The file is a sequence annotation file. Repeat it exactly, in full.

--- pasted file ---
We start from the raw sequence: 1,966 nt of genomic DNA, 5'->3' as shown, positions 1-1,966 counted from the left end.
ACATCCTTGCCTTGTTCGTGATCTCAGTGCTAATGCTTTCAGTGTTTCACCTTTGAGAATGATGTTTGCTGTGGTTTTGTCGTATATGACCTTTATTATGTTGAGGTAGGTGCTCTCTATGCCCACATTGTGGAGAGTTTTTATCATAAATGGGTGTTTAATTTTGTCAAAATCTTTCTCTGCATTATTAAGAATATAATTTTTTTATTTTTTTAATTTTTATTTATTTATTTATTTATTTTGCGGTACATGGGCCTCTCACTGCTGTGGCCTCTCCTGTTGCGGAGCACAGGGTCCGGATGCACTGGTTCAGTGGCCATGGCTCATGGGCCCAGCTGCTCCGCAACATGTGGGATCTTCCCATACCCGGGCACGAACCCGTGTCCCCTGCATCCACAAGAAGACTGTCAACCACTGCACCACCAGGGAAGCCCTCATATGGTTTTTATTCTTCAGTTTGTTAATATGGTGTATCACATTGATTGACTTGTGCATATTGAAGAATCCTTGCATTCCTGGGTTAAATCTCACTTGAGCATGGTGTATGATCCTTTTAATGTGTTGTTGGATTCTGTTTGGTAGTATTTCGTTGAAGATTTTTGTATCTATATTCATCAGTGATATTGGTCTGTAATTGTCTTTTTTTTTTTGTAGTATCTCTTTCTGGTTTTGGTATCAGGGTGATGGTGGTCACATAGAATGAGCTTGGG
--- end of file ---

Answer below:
We start from the raw sequence: 1,966 nt of genomic DNA, 5'->3' as shown, positions 1-1,966 counted from the left end.
ACATCCTTGCCTTGTTCGTGATCTCAGTGCTAATGCTTTCAGTGTTTCACCTTTGAGAATGATGTTTGCTGTGGTTTTGTCGTATATGACCTTTATTATGTTGAGGTAGGTGCTCTCTATGCCCACATTGTGGAGAGTTTTTATCATAAATGGGTGTTTAATTTTGTCAAAATCTTTCTCTGCATTATTAAGAATATAATTTTTTTATTTTTTTAATTTTTATTTATTTATTTATTTATTTTGCGGTACATGGGCCTCTCACTGCTGTGGCCTCTCCTGTTGCGGAGCACAGGGTCCGGATGCACTGGTTCAGTGGCCATGGCTCATGGGCCCAGCTGCTCCGCAACATGTGGGATCTTCCCATACCCGGGCACGAACCCGTGTCCCCTGCATCCACAAGAAGACTGTCAACCACTGCACCACCAGGGAAGCCCTCATATGGTTTTTATTCTTCAGTTTGTTAATATGGTGTATCACATTGATTGACTTGTGCATATTGAAGAATCCTTGCATTCCTGGGTTAAATCTCACTTGAGCATGGTGTATGATCCTTTTAATGTGTTGTTGGATTCTGTTTGGTAGTATTTCGTTGAAGATTTTTGTATCTATATTCATCAGTGATATTGGTCTGTAATTGTCTTTTTTTTTTTGTAGTATCTCTTTCTGGTTTTGGTATCAGGGTGATGGTGGTCACATAGAATGAGCTTGGG